The L6 is a fully automatic digital camera that provides a very arbitrary range of exposure options – Auto (point & shoot mode) and program AE (point & shoot mode with some user input). Auto mode includes 4 Scene Assist modes – Portrait, Landscape, Sports, and Night Portrait – Scene Assist modes provide a selection of LCD framing guides to simplify framing and composition. There are also 11 basic scene modes – Party/Indoor, Beach/Snow, Sunset, Dusk/Dawn, Night Landscape, Close Up, Museum, Fireworks Show, Copy, Back Light, and Panorama Assist. In all scene/scene assist modes the camera’s CPU automatically optimizes all exposure parameters (aperture, shutter speed, white balance, sensitivity, etc.) for the specific image type selected. Users can also opt for BSS (Best Shot Selector) which automatically selects and saves the best shot from a sequence of 10 shots. There’s also a voice notation mode. Based on my experiences with the camera, the L6 delivers dependably accurate exposures in most lighting, but there is a slight tendency to burn out highlights in bright outdoor lighting.
The L6 doesn’t provide any manual exposure options
The L6 captures video (with monaural audio) at 640×480 @ 15 fps and a selection of lower resolutions. If video capability is an important purchase criteria, the L6 is probably not the best choice.
The L6 features a fairly standard evaluative metering (multi-pattern) system that is dependably accurate in most lighting situations. Nikon’s Matrix Meters are calibrated to preserve shadow detail, which requires sacrificing highlight detail. Neophyte photographers and snap-shooters won’t have to worry about metering, but more demanding photographers won’t like being locked into just one metering option.
(view medium image) (view large image) This shot demonstrates the L6’s ability to automatically capture good photos, even in tricky lighting (shade and bright light) – but some highlight detail is lost (look for burnt out whites).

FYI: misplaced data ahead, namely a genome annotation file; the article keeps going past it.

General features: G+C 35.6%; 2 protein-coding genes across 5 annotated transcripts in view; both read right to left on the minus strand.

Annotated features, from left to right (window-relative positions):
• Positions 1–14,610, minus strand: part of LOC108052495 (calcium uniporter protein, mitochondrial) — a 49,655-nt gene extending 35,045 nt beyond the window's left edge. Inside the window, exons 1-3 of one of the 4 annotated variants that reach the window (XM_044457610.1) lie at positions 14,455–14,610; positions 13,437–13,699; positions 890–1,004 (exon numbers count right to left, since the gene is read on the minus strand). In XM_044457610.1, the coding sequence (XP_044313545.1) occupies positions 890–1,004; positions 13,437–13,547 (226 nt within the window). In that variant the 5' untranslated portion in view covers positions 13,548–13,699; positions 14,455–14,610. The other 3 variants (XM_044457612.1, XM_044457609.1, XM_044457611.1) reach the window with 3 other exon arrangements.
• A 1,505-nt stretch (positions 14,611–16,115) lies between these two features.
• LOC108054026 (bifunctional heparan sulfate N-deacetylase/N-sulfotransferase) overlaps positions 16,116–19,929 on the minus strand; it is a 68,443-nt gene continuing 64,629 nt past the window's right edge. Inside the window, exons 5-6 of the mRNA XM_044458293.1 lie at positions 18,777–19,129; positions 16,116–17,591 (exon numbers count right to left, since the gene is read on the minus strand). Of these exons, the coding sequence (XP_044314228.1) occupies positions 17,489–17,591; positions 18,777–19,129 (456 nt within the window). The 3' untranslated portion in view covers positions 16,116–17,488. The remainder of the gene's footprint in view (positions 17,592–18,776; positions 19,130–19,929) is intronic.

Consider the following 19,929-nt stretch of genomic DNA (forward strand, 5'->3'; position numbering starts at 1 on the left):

White Balance (WB)
The L6 provides an adequate selection of user selectable WB options, including Auto, Daylight, Incandescent, Fluorescent, Cloudy, Flash, WB Pre-Set (manual). The L6’s auto white balance is accurate in outdoor lighting, but auto WB images show a very slight warmish cast.
The L6 doesn’t provide any user access to ISO settings – sensitivity is fully automatic. Nikon says the range is from ISO 50 (default) to ISO 800. Noise in outdoor shots captured in good light is very low, but noise rises noticeably in dim/low light shots. Overall, noise is slightly lower than average, across the board.
In-Camera Image Adjustment
Nikon’s Picture Effects Mode is a very basic set of in-camera image adjustment options. Users can select Standard Color, Vivid Color, Black-and-White, Sepia, and Cyanotype (gives images a retro blue-hued monochromatic look).
The L6’s exposure compensation function (exposure can be adjusted through a +2/-2 EV range in 1/3 EV increments) can be used to help manage difficult lighting by allowing users to quickly and easily lighten or darken exposures.
DESIGN, CONTROLS, & ERGONOMICS
The L6 is an attractive, but rather chunky silver digicam with a very traditional look. The L6 is small enough to drop in a jacket pocket or small purse. The body is mostly polycarbonate and construction seems to be fairly robust. Ergonomics are good with all controls logically placed and easily accessed. The integral grip (which houses the batteries) provides a secure comfortable hold and nice balance. The rocker switch for the zoom is small and somewhat fiddly, which makes precise zooming difficult.
Creative Photography Options